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Fuller Memorandum (Laundry 3) Paperback – January 1, 2010


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Product Details

  • Paperback: 400 pages
  • Publisher: Orbit (2010)
  • Language: English
  • ISBN-10: 1841497703
  • ISBN-13: 978-1841497709
  • Product Dimensions: 5 x 7.8 inches
  • Shipping Weight: 9.9 ounces
  • Average Customer Review: 4.4 out of 5 stars  See all reviews (64 customer reviews)
  • Amazon Best Sellers Rank: #2,093,953 in Books (See Top 100 in Books)

More About the Author

Charles Stross, 49, is a full-time science fiction writer and resident of Edinburgh, Scotland. The author of six Hugo-nominated novels and winner of the 2005 and 2010 Hugo awards for best novella, Stross's works have been translated into over twelve languages.

Like many writers, Stross has had a variety of careers, occupations, and job-shaped-catastrophes in the past, from pharmacist (he quit after the second police stake-out) to first code monkey on the team of a successful dot-com startup (with brilliant timing he tried to change employer just as the bubble burst).

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Most Helpful Customer Reviews

38 of 40 people found the following review helpful By D. Harris on July 6, 2010
Format: Hardcover
Bob Howard is a minor cog in a dangerous machine - the Laundry, a secret British department dedicated to protecting the nation from Lovecraftian horrors. In this universe, Lovecraft unwittingly stumbled on more of the truth than he knew. he was followed by Turing, who discovered that abominations from other dimensions can be summoned by mathematical theorems and invoked by computer code.

Would be tech support worker Howard has much more to worry about than the office cabling or backups.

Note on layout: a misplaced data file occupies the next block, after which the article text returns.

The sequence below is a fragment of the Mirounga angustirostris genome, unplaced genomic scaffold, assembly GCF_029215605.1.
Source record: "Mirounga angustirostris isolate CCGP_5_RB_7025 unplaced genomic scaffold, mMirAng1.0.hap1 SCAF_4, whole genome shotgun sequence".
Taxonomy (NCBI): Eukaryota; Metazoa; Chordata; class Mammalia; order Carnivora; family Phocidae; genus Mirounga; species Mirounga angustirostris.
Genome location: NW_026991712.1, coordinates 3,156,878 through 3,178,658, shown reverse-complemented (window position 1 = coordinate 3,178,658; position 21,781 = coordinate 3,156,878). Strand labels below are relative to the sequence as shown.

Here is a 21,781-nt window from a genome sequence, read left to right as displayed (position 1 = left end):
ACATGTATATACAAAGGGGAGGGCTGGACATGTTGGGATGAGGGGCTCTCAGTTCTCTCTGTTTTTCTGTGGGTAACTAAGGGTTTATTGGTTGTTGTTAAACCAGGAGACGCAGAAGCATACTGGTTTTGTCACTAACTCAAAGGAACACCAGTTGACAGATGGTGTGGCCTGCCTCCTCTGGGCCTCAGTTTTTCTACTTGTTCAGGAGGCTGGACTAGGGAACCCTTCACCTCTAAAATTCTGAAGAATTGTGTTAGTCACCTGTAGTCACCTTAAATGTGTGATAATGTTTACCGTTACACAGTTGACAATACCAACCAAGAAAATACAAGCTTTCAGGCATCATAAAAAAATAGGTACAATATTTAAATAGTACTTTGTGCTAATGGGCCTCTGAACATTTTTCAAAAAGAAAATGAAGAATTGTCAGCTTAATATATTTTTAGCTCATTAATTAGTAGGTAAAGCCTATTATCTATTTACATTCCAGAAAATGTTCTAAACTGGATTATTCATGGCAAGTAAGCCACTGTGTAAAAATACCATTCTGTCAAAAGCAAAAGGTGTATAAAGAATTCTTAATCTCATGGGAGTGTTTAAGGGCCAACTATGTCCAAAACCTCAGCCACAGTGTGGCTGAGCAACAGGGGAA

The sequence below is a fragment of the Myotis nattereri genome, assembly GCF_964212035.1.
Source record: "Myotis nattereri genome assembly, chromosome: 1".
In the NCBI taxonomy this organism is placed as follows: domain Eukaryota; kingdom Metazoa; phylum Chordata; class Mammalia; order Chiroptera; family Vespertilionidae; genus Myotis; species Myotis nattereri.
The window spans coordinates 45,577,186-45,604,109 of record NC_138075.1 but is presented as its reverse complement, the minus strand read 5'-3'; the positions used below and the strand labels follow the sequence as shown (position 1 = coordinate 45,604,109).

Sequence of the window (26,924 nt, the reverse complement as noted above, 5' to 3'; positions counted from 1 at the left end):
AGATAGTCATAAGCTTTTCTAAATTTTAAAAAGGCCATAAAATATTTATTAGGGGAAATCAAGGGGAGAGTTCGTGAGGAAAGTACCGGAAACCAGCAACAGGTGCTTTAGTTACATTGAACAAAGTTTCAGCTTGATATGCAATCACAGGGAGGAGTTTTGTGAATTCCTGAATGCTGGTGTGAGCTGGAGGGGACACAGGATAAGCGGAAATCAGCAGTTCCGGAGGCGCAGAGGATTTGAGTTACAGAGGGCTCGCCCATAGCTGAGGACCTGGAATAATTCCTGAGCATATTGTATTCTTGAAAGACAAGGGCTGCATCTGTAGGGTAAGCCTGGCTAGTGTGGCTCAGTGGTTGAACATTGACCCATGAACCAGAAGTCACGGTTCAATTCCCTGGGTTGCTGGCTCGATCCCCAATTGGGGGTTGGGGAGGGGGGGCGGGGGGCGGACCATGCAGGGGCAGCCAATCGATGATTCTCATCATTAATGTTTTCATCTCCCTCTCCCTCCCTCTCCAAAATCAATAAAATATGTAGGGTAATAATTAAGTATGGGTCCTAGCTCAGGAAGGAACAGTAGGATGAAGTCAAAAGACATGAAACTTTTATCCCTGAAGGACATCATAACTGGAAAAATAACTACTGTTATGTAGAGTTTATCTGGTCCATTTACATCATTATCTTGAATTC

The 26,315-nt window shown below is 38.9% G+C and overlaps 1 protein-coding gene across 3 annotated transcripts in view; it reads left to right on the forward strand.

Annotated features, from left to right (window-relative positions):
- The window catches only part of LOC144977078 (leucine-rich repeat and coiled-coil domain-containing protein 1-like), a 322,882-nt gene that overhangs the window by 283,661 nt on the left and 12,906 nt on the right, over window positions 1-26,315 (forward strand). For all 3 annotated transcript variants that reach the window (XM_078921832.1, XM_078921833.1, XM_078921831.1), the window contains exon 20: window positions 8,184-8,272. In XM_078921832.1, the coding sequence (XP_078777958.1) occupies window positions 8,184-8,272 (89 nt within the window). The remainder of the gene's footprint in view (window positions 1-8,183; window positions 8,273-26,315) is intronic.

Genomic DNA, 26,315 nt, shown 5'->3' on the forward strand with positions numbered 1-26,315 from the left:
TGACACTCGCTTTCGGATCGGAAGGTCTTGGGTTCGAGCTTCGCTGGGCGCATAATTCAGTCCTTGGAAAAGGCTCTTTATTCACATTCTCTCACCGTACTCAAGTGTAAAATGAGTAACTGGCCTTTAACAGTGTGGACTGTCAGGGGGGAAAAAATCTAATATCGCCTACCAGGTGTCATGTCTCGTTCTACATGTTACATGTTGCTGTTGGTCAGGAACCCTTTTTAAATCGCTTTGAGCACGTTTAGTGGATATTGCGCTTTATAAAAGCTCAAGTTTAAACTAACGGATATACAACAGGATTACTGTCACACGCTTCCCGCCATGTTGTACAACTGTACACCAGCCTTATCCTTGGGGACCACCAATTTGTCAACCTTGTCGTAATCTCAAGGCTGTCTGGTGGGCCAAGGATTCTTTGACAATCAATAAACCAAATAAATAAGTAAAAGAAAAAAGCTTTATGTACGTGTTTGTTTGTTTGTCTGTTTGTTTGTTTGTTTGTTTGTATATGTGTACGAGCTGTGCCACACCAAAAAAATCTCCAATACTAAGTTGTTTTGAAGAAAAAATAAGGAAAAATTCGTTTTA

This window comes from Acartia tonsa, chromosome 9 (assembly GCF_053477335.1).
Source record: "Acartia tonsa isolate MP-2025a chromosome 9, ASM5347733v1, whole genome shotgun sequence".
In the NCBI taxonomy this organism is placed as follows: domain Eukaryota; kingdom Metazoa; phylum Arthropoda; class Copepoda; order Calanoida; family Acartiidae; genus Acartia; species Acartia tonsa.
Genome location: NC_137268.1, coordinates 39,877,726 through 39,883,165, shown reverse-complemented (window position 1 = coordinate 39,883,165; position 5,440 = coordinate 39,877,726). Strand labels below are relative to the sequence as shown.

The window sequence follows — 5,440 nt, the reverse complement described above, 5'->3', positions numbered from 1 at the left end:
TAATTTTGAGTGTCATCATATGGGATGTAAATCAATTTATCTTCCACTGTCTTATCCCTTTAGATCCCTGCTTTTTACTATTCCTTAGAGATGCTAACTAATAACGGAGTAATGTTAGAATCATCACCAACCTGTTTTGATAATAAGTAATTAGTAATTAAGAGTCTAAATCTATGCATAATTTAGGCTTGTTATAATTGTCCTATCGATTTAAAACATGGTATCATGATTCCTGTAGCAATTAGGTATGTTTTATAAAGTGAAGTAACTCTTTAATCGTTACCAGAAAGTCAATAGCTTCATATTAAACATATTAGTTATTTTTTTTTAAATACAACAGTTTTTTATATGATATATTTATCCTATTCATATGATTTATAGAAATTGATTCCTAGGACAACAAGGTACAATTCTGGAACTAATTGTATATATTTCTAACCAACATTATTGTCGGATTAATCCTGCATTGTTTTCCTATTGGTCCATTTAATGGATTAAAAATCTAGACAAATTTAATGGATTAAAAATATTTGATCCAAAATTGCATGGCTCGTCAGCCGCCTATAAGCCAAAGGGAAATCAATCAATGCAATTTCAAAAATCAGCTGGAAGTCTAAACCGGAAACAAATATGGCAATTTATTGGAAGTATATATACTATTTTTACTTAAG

This is the third in Stross's much praised Laundry series after The Atrocity Archives and The Jennifer Morgue. They are good, but in my view this is the best yet, pitting Howard against foreign spies, cultists and his own missing boss as he races to retrieve the missing memorandum itself. TFM picks up themes from the earlier books, being stuffed with technology in-jokes, nods to The Register (so, Bob's shiny new iPhone is constantly described as his "jesusphone"), and scenes of office life as well as darker humour. We also learn more about the Laundry itself - its history, personnel (look out for the "residual human resources") and why it is so obsessed with paperclip security - as well as the true purpose of London's Post Office Underground Railway.

The previous two books were styled and structured as tributes to/ affectionate pastiches of, respectively, Len Deighton and Ian Fleming, as Stross subverted the conventions of the Cold War thriller to address his cosmic occult threat.
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15 of 15 people found the following review helpful By T. S. VINE VOICE on July 6, 2010
Format: Hardcover Verified Purchase
This is Charles Stross's third novel in the ongoing story of Bob Howard, a career computer programmer and IT guy who happens to work at "The Laundry," the British Civil Service arm designated to protect against threats mystical and magical.